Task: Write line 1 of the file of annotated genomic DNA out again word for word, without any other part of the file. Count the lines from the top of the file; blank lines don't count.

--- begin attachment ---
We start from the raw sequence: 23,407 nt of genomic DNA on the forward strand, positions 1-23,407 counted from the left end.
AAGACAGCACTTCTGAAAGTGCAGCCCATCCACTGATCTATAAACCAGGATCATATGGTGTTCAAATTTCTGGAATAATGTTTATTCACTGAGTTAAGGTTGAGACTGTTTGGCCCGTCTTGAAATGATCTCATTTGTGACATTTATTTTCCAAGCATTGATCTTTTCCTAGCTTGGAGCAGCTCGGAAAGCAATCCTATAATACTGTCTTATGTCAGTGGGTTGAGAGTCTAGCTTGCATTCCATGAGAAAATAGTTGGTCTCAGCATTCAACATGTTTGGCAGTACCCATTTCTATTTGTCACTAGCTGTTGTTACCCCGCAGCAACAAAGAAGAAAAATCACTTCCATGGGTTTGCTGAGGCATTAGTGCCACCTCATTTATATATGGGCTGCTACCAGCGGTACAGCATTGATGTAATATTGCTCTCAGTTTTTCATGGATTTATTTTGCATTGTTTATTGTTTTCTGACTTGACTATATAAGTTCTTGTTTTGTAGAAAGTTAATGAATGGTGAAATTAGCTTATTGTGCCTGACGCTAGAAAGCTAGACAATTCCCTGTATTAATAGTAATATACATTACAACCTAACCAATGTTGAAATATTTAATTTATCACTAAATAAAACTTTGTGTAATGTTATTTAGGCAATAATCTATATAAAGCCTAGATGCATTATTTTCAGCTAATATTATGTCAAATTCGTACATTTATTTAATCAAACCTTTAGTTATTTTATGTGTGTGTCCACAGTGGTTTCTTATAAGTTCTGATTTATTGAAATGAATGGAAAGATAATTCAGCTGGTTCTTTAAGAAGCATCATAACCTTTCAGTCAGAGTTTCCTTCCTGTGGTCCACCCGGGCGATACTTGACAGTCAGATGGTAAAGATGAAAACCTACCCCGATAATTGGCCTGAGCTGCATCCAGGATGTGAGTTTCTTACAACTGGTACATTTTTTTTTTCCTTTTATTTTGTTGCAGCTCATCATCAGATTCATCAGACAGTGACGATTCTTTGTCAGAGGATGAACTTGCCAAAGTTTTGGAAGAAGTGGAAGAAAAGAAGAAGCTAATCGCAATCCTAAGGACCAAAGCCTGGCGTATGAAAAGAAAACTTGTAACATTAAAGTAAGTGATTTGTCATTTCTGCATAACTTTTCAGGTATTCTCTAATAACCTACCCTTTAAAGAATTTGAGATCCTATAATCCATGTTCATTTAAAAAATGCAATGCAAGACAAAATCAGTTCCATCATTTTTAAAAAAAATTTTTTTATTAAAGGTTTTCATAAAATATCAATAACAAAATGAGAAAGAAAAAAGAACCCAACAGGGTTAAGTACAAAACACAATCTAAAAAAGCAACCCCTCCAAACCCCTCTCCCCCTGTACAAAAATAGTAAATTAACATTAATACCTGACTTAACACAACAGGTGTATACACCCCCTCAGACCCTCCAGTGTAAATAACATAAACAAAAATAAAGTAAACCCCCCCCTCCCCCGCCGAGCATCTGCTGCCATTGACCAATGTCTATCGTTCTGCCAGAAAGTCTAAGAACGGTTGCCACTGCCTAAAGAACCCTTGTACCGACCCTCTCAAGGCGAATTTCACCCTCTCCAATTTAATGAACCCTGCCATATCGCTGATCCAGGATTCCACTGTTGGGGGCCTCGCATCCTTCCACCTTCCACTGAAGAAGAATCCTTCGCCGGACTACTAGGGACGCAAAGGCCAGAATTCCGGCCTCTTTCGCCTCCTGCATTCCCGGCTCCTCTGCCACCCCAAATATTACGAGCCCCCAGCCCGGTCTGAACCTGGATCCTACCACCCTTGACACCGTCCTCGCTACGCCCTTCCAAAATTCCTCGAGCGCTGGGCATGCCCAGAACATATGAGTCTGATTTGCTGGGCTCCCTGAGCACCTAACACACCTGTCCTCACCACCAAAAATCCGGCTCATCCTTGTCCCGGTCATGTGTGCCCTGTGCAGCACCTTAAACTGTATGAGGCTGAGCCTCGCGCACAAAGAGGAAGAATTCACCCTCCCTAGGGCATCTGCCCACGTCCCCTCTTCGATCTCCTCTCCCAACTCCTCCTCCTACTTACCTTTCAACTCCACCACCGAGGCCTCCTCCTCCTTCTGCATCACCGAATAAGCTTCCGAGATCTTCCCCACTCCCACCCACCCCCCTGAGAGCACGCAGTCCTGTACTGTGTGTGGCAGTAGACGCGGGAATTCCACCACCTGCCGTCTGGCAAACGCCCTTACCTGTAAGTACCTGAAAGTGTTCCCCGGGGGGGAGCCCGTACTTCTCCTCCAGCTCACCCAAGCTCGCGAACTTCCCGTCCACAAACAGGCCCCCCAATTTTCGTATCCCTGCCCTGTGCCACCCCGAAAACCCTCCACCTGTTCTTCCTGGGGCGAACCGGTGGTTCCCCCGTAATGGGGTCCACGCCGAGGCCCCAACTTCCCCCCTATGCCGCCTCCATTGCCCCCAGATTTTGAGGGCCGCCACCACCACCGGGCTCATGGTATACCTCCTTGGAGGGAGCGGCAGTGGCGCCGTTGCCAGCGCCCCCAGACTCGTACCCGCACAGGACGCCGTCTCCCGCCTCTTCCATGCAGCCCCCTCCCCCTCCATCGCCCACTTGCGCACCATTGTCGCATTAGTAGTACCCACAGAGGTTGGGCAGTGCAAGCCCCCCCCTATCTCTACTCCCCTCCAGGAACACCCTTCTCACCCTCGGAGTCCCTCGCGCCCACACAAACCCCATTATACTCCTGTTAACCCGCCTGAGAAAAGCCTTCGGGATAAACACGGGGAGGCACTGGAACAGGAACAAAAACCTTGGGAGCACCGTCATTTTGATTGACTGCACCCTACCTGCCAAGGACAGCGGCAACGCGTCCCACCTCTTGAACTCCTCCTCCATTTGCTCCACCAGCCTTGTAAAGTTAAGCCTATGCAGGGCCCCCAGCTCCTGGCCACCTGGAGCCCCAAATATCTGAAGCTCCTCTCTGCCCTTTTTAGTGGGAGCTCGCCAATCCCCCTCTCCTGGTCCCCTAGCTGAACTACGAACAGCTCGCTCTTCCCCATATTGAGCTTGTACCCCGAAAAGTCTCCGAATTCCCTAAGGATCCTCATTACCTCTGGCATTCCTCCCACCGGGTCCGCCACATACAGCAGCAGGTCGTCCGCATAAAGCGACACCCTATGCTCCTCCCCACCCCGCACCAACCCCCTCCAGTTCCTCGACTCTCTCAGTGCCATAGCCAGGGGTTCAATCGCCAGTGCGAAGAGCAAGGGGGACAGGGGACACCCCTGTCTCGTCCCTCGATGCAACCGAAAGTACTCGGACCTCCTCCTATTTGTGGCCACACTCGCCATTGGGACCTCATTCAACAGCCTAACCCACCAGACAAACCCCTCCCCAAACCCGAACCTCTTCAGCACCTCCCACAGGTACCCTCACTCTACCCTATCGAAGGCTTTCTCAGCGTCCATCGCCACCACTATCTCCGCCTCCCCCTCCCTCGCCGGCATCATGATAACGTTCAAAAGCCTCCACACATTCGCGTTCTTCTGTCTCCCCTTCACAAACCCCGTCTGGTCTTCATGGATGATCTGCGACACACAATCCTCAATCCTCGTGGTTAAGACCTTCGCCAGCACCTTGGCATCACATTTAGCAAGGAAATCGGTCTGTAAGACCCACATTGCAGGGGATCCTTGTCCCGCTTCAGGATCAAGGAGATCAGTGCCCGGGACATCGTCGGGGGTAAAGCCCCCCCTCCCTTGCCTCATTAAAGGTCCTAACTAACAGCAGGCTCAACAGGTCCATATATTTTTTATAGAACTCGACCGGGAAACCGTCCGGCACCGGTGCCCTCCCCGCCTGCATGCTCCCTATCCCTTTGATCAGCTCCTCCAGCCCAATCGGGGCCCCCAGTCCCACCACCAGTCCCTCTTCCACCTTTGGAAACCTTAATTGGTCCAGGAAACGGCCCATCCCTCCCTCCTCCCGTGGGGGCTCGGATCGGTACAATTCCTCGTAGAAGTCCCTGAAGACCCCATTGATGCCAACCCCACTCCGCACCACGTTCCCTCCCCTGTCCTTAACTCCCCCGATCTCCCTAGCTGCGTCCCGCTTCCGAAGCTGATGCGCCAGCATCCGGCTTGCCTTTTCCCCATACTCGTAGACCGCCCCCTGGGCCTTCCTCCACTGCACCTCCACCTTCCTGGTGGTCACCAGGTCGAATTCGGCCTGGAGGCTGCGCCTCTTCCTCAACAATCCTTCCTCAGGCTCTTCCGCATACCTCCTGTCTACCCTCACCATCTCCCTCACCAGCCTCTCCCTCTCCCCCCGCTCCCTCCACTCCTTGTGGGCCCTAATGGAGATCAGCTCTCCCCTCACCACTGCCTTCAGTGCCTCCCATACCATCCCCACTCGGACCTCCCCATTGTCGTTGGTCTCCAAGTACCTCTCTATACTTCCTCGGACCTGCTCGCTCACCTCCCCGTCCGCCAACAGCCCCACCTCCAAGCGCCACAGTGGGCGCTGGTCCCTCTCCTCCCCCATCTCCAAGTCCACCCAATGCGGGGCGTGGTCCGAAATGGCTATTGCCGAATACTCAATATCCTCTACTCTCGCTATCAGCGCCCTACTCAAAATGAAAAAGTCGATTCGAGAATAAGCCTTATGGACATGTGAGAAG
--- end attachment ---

We start from the raw sequence: 23,407 nt of genomic DNA on the forward strand, positions 1-23,407 counted from the left end.